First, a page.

A casual observer might not think there is anything special to be learned by watching the commands you send to the server and the server’s responses. However, these can be used to fingerprint the server or the client or both. At minimum, you can probably tell the software name and version of the FTP server, and you might be able to determine the underlying operating system and version, and you might be able to tell the same for the client. A clever attacker might know that the specific FTP server software or operating system version is vulnerable to a specific type of attack – for example, on an unpatched system that contains vulnerable components. Now, the attacker has everything they need in order to try to break in to the server through a vulnerable component, and they could potentially gain access to way more than just what FTP is serving up. They could potentially get root access to the entire server! (If you don’t know what this means, just take my word that it’s really bad)
What about files and filenames? You could easily use a third-party tool such as WinZip or PGP to encrypt the file before you transmit it, which is absolutely a good precaution. However, even if an attacker has just the filename, they might be able to leverage that against you. For example, let’s say you upload a file called “Uncle Tim’s New Will.zip”. The attacker now knows:
- You have an uncle named Tim (good for social engineering or maybe the answer to a security question on your Amazon account?)
- Tim probably has you in his will, which means that the attacker might be able to steal Tim’s money or your money or both
- Tim recently changed his will, which means that something recently changed in Tim’s life, prompting him to update his will. More fodder for social engineering, and maybe even a couple of security answers.
Not to mention the contents of the file itself, if not encrypted, probably contains a goldmine of personal information, including birth dates, social security numbers, drivers’ license numbers, lists of assets, and maybe even bank account numbers, vehicle identification and license plate numbers, and the like.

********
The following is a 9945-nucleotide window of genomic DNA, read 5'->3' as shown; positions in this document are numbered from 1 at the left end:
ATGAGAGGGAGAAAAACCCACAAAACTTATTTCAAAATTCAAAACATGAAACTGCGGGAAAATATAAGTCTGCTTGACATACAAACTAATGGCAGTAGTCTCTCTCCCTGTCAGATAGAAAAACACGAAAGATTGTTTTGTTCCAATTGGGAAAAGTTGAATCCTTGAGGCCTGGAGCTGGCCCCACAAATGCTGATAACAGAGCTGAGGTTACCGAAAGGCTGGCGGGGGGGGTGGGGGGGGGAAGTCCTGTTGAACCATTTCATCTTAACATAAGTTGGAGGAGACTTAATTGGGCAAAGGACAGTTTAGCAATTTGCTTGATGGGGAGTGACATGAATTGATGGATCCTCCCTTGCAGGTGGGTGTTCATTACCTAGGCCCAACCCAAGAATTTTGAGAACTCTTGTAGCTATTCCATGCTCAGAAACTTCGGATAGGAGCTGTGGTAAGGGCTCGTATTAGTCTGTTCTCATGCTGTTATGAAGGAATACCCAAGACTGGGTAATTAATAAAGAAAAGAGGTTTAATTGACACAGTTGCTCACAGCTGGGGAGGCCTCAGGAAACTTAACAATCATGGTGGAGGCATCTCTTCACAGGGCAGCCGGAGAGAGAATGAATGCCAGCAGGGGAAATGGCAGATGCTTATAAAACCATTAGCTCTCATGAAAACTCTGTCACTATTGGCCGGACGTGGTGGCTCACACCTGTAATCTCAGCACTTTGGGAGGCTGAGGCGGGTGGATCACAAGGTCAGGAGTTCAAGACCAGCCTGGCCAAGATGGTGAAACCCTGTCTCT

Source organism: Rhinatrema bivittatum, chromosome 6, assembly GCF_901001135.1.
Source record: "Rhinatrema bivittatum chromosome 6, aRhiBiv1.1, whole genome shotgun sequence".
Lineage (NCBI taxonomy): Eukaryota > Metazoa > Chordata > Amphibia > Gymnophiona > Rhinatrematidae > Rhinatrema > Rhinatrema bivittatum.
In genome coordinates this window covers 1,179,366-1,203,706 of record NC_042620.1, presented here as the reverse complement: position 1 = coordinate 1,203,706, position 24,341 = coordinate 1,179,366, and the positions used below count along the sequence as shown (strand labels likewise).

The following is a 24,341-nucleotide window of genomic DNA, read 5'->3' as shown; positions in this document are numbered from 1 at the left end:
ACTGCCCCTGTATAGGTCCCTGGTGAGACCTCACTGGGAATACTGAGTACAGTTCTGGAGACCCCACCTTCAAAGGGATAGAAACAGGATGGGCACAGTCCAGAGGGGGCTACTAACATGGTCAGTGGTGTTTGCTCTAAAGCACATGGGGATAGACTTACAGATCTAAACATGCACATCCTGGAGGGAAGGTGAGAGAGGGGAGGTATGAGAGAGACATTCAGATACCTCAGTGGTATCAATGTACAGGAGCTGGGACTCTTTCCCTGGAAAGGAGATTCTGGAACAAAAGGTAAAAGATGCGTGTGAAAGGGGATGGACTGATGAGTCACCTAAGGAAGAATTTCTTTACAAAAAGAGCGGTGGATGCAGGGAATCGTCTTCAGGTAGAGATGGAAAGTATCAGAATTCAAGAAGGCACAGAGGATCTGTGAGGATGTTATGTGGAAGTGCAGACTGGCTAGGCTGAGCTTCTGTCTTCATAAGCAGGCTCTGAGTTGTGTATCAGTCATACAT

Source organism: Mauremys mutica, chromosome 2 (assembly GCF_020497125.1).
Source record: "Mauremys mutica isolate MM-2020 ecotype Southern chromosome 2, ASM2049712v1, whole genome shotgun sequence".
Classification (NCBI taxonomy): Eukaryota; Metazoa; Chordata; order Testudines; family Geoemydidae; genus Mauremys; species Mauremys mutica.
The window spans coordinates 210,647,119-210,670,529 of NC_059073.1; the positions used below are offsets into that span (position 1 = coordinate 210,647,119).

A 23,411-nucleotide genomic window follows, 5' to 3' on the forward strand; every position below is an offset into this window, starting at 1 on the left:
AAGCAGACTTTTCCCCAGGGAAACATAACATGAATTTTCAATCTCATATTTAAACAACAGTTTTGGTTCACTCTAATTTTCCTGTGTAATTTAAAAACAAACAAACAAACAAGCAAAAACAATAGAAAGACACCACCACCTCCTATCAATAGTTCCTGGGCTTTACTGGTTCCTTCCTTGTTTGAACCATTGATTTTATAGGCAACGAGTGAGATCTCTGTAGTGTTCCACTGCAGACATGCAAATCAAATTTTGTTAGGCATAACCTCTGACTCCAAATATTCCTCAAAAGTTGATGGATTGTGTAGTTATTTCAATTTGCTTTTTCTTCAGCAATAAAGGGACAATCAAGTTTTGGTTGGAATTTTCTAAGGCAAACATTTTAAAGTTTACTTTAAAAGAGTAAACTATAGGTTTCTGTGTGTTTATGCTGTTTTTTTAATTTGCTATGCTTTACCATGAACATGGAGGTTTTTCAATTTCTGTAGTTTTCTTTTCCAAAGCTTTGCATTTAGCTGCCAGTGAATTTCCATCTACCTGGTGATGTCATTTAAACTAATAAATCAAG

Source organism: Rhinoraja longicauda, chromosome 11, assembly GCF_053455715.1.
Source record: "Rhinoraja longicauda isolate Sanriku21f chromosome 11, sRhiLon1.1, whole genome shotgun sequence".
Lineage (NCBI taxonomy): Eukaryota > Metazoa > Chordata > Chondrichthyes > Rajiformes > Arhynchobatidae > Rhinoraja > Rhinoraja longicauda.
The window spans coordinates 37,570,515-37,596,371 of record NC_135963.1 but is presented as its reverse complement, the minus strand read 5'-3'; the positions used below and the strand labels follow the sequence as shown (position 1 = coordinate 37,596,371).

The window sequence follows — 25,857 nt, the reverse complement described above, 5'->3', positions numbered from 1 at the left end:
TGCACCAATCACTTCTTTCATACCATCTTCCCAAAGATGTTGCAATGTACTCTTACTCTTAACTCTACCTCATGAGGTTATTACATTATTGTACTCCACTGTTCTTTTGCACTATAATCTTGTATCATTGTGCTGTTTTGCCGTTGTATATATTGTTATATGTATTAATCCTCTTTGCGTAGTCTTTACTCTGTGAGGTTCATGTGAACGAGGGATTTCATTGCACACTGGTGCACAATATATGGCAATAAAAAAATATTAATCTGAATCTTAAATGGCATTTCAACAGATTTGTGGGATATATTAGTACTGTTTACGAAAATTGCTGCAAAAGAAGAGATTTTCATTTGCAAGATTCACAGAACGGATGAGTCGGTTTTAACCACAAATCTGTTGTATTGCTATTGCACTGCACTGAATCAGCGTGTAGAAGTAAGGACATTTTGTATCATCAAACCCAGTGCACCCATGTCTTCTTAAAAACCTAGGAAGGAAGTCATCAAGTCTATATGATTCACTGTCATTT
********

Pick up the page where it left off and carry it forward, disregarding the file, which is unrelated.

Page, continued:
Again, to see all of this, the attacker has to have physical access to your network, or the network where the server resides. However, if you access a server on a public network, or if your traffic traverses a public network, then you must assume that your traffic is being monitored.
Which takes us back to people who wanted to buy stuff on the internet, and more reasons why FTP is needlessly complicated.
In 1994, the world wide web took us by storm. As the web grew at an exponential rate, people quickly found that they wanted to pay for goods and services over the web, but there really wasn’t a way to do this securely.
Netscape and RSA co-developed “Secured Sockets Layer” (SSL), and version 2.0 was released in 1995. Having had severe security flaws, version 1.0 was never released, and version 3.0 quickly followed 2.0, which had some fairly severe design limitations, but both SSL 2.0 and 3.0 were perfectly serviceable at the time.
Originally designed to secure Hypertext Transfer Protocol (HTTP), SSL creates an encrypted wrapper around the entire TCP session. Since regular HTTP expects to start serving data at the application layer as soon as the client connects, SSL requires a separate port that expects SSL negotiation to occur first, followed by an encrypted session, and then the application layer to begin. Where the regular well-known port for HTTP is TCP/80, SSL established the well-known port of TCP/443 for HTTPS (where the “S” stands for “SSL” or “Secure”, depending on who you ask).
Just to round out the rest of TLS history, TLS 1.0 was released in 1999 as an extension to SSL 3.0, with support for larger keys and modern ciphers. Eventually, TLS 1.1 and 1.2 were released in 2006 and 2008, respectively, where TLS 1.2 is the current standard as of this writing. TLS 1.3 is still in draft, but is being rushed through the standardization process in order to fill a huge security gap created when SSL 3.0, TLS 1.0, and TLS 1.1 were all deprecated a few years ago due to the discovery of various flaws and attacks afforded by advances in computing capability. So, for 10 years, SSL 3.0 and TLS 1.0 dominated the internet security landscape.
Jumping back to 1995 for a minute, when HTTPS was first introduced, it proved the concept quite brilliantly that SSL could protect any kind of data that you could transmit within a TCP session. So immediately, we saw “secure” versions of all of the normal protocols, each with its own “secure” port:
- SMTP (E-mail) uses TCP/25, and “SMTPS” (now deprecated) uses TCP/465.
- LDAP (Directory) uses TCP/389, and “LDAPS” uses TCP/686
And, like all of these other protocols, FTP has a “secure” version as well, where “FTPS” uses TCP/990. Of course, FTP being an inherently-flawed protocol, you have to have a separate secure TCP port for the data channel, which uses TCP/989.
And, all was well with the world.
People who need security can connect to SSL (or TLS) port 990, while everyone else who is downloading cat memes can simply connect to good old port 21.
Until some ass-hat came up with the idea of explicit TLS.
You see, in my opinion, it isn’t even named correctly. When I think of requiring TLS, I think of that as explicit, as in, if you connect to FTP port 990 you must explicitly use TLS.
Apparently, connecting to TCP/990 merely implies that you want to use TLS, and thus it’s called “Implicit TLS”, and as I’ve said, this is a stupid name.